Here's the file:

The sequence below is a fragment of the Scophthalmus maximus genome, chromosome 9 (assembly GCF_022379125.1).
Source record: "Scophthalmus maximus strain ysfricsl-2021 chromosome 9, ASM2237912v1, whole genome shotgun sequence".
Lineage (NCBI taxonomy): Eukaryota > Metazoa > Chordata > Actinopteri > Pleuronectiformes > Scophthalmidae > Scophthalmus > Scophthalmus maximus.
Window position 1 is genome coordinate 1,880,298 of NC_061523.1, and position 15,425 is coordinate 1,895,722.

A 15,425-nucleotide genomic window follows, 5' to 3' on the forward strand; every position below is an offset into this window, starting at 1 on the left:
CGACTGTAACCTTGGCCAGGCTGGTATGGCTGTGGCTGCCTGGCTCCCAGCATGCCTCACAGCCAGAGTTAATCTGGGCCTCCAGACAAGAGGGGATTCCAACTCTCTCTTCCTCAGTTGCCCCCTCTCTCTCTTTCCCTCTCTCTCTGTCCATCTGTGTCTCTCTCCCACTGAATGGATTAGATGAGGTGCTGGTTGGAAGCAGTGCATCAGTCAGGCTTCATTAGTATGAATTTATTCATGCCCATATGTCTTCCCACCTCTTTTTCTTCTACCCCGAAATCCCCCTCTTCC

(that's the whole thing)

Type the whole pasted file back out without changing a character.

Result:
The sequence below is a fragment of the Scophthalmus maximus genome, chromosome 9 (assembly GCF_022379125.1).
Source record: "Scophthalmus maximus strain ysfricsl-2021 chromosome 9, ASM2237912v1, whole genome shotgun sequence".
Lineage (NCBI taxonomy): Eukaryota > Metazoa > Chordata > Actinopteri > Pleuronectiformes > Scophthalmidae > Scophthalmus > Scophthalmus maximus.
Window position 1 is genome coordinate 1,880,298 of NC_061523.1, and position 15,425 is coordinate 1,895,722.

A 15,425-nucleotide genomic window follows, 5' to 3' on the forward strand; every position below is an offset into this window, starting at 1 on the left:
CGACTGTAACCTTGGCCAGGCTGGTATGGCTGTGGCTGCCTGGCTCCCAGCATGCCTCACAGCCAGAGTTAATCTGGGCCTCCAGACAAGAGGGGATTCCAACTCTCTCTTCCTCAGTTGCCCCCTCTCTCTCTTTCCCTCTCTCTCTGTCCATCTGTGTCTCTCTCCCACTGAATGGATTAGATGAGGTGCTGGTTGGAAGCAGTGCATCAGTCAGGCTTCATTAGTATGAATTTATTCATGCCCATATGTCTTCCCACCTCTTTTTCTTCTACCCCGAAATCCCCCTCTTCC